I’m fond of my memories, so I got it for myself as a gift. Many will think that it is a mental obsession, I don’t care! The gun is brand new, I have never used it before, I like it so, I know that I have one.

-In my opinion, the shade needs to be as faithful as possible to the swatch book, which is our guidance. In the past you could deviate from the original, it happened that the client wanted a customised colour, while today that rarely happens.
In the photograph, the car has been varnished with a matt transparent varnish, like the one that is used for modern cars. Based on the colours used, you need to give several coats to achieve a full coverage. For example: with red, which struggles to cover, it takes four or five coats. For transparent varnish, you usually only give one coat. If you want to increase the brightness you can give two coats.

– What would have been the process if we had an acrylic varnish, instead of the transparent matt varnish?

– Everything is identical up to the prepping. Whereas, the acrylic varnish is made up of resin and pigment. We dilute the pigment into the resin. Then, we proceed with dilution, there are fixed scales that are also stated on the jars – we read: thermoplastic acrylic body varnish, quick drying, excellent resistance to atmospheric agents. Application viscosity 12-13 seconds, Ford 4 – four is the hole underneath Ford’s sump, the one which, in technical jargon, is called viscosimeter. You decide on the type of paint thinner, there’s a code indicating if it’s slow or normal, in relation to the temperature of exercise.

– What matters is viscosity: how long the varnish takes to go through the viscosimeter. Everything depends on the operator’s manual skills and the temperature of exercise. So: I take the varnish jar, I dilute it with the paint thinner and I prepare my pigment according to the swatch book. You have everything you need to start, you give the first coat, the second, the third and the fourth. I need to be careful not to create “dust” between the coats. If that should happen, I need to stop and get rid of it through sanding.

– What does the “dust” depend on?

– On the distance of the gun, which is too close or too far. It may also depend on the speed of application, if you’re too slow or too fast; as well as the temperature of exercise. There are different causes and the operator needs to know and decide on what to do.

– Is mixing paint thinner a scandal? It may be so for many, but playing the chemist has always paid off for me.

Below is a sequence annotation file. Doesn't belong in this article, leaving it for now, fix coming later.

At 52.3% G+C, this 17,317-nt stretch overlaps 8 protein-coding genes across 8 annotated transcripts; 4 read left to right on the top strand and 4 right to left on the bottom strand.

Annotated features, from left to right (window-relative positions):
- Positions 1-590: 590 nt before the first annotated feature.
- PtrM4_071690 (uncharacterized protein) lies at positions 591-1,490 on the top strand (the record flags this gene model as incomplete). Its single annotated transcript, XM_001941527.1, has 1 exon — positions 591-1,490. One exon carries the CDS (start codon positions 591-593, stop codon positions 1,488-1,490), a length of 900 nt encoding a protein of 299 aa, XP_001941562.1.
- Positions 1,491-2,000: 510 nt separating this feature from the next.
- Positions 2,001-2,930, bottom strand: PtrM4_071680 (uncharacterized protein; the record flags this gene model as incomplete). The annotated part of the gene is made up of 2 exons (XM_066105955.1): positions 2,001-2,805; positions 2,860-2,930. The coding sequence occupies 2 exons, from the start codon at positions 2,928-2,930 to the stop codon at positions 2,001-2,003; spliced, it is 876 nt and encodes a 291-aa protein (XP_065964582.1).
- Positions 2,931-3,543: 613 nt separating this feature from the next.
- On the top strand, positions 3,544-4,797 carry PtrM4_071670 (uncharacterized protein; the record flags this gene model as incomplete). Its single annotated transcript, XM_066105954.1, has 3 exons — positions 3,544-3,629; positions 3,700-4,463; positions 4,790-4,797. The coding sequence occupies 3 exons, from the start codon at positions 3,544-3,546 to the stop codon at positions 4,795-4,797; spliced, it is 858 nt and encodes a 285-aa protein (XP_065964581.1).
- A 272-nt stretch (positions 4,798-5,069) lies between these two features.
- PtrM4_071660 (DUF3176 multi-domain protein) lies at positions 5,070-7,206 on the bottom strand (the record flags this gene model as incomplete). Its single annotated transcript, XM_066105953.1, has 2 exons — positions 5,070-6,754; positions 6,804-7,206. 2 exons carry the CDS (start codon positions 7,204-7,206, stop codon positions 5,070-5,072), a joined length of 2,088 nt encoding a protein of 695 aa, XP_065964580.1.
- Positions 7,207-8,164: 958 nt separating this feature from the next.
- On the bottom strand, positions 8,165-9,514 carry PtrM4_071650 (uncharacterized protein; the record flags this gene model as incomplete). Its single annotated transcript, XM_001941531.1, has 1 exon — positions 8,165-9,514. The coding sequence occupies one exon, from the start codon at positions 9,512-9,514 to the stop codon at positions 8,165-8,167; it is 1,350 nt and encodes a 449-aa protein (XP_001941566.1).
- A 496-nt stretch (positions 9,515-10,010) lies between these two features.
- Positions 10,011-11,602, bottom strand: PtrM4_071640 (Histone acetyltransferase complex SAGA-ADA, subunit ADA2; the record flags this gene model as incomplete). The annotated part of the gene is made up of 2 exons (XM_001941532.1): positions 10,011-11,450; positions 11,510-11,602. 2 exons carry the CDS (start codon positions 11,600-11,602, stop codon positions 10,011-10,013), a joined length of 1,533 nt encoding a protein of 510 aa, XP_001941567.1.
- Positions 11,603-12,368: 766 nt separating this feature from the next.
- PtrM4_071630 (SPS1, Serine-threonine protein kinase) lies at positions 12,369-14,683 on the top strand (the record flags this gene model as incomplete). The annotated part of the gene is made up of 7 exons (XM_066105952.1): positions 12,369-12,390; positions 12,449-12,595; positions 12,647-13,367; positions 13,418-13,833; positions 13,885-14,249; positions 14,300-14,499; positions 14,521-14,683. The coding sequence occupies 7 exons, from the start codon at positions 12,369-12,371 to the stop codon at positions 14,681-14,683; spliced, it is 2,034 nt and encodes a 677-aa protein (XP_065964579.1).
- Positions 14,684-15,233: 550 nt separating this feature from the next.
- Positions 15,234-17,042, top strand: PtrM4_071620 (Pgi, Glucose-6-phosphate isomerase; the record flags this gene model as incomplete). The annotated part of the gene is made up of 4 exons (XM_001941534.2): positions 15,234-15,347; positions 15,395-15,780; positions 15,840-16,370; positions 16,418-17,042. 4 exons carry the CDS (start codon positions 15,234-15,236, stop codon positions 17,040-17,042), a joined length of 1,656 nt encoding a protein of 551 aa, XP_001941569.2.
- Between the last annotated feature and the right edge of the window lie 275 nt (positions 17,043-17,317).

– My varnishing rule is simple: four coats, which are always to be crossed. Do you know what I mean by crossed? From right to left, from top to bottom… so that you optimise the laying technique and, at the same time, stains and rings are evened out.
You stop after you gave four coats: the first sanding is done with abrasive paper with an 800 grain, the second with a 1000 grain, the third with a 1200 grain… the final phase is done with a 2000 grain, it’s the sanding for the gloss. The sanding paper needs to be wet and you need to sand as much as you need… this reminds me of the “just enough” mentioned by chefs.

– How many coats do you do and how many times do you repeat the process?

– Ideally, they should be 4: 4 coats repeated 4 times, for a total of 16 coats, which means sanding it down four times. I specified “ideally”, so you may even give more or less. I’m referring to how I work: four crossed coats of mine, which may correspond to nearly eight coats for someone else.

Mauro has a flawless curriculum, to stay on the topic. Each car varnished has been a bet against himself, always looking for consistent improvement.

– How many cars have you varnished in your forty years of work?

– They’re like the hair on my head, I don’t know. I started working as a varnisher in June 1975. The first car that I varnished was a metal brown Opel Kadett. When I came back from my military service, I went to Campana’s and I stayed there for nineteen years. I worked for nine years for Franchini’s and then I had my beautiful experience with Cremonini’s. I remember a number precisely: I varnished 87 Jalpa Lamborghini’s. How could I forget them? They have been my gym with the acrylic varnish. Every car an improvement. One thing is working to get to the evening, another is working because you care.

When the polishing is complete, you need to protect the whole of the body and you proceed with varnishing all of the parts which need to be black.